* Mr. FILNER. Mr. Speaker, research tells us that veterans are over represented in the homeless population. VA is the largest single provider of homeless services reaching about 25 percent of that population.
* VA operates a wide variety of homeless veterans programs designed to provide outreach, supportive services, health care as well as counseling and treatment for mental health and substance use disorders. They rely heavily on their partnerships with the community and faith based organizations to provide these services.
* Many of VA's homeless population:
* Have had a serious psychiatric problem defined as psychosis, mood disorder or PTSD.
* Were dependent on alcohol and/or drugs.
* Were dually diagnosed with serious psychiatric and substance abuse problems.
* Have suffered from a serious medical problem.
* The number of homeless women veterans is rising.
* Prior to becoming homeless, a large number of veterans at risk have struggled with PTSD or have addictions acquired during, or worsened by, their military service. These conditions can interrupt their ability to keep a job, establish savings, and in some cases, maintain family harmony.
* Veterans' family, social, and professional networks may have been broken due to extensive mobility while in service or lengthy periods away from their hometowns and their civilian jobs. These problems are directly traceable to their experience in military service or to their return to civilian society without having had appropriate transitional supports.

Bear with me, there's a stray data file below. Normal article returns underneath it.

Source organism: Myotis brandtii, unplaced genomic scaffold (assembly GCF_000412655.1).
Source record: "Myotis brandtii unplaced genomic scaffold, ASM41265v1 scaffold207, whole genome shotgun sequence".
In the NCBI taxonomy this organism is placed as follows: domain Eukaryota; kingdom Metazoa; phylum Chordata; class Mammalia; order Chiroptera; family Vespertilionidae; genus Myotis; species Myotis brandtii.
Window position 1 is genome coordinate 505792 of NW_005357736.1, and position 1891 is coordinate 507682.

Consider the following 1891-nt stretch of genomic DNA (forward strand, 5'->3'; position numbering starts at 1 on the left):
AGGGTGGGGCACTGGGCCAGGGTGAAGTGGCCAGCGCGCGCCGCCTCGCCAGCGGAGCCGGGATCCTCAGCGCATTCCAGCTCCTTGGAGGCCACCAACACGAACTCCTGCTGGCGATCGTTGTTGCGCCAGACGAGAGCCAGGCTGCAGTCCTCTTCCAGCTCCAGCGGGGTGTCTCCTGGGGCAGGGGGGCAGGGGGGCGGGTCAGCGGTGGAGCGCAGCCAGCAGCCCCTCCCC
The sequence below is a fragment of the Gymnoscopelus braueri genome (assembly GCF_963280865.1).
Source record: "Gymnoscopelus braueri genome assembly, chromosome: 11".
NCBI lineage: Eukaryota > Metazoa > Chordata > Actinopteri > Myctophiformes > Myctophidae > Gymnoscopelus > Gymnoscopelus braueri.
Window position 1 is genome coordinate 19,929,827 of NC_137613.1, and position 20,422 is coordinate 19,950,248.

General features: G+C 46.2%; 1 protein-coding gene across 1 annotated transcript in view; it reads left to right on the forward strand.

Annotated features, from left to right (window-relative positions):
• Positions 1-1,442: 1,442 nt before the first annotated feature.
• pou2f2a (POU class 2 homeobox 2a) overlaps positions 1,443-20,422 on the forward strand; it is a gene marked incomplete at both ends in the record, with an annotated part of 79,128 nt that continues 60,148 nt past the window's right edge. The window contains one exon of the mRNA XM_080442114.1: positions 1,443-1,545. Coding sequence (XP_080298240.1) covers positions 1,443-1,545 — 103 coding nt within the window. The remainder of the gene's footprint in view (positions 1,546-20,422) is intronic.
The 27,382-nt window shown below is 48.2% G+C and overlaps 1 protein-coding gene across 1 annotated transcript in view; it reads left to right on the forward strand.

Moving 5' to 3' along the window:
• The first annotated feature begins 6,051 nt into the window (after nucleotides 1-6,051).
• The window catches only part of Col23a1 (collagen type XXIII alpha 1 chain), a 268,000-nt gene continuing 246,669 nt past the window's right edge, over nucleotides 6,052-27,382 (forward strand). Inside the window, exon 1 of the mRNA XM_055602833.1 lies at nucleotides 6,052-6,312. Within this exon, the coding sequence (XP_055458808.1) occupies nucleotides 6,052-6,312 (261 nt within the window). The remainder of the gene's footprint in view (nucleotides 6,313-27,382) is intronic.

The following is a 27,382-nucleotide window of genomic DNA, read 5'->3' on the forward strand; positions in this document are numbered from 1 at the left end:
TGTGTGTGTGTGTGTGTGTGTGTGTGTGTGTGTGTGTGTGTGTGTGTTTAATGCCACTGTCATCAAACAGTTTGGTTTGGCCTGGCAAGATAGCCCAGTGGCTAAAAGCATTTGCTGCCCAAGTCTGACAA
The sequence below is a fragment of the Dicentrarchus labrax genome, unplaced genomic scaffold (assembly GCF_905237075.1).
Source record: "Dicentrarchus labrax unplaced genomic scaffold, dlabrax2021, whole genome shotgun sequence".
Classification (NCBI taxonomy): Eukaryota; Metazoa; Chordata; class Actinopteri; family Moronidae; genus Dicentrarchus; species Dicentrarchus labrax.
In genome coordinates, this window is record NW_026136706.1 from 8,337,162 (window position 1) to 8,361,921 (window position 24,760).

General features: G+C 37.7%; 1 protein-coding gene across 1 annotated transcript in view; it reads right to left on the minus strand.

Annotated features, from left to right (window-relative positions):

* VA reports that approximately 1,500 homeless veterans are from Operation Enduring Freedom and Operation New Dawn. This is a growing population. It took roughly a decade for the lives of Vietnam veterans to unravel to the point that they started showing up among the homeless.
* Concern has been expressed by many that such an early showing of more recent veterans in the homeless population does not bode well. It is also believed that the intense repeated deployments leave newer veterans particularly vulnerable.
* We know the Department of Veterans Affairs has many programs to address currently homeless veterans, and they do a great job. However, the most important piece to ending homelessness among the Nation's veteran population is to prevent it in the first place.
* It is unacceptable that even one of our veterans sleep on the streets or in shelters after risking their lives on behalf of this country.
* My legislation, H.R. 806, will go a long way in strengthening our efforts to ultimately end homelessness.
* This bill increases funding to successful programs for homeless veterans; requires each VA medical center that provides supporting housing services to provide housing counselors; requires housing counselors to conduct landlord research; strengthens permanent housing programs, and pays special interest to the needs of homeless women veterans and homeless veterans with children.
* The time to act is now. We cannot afford to let history repeat itself.
* I urge your support of this important legislation.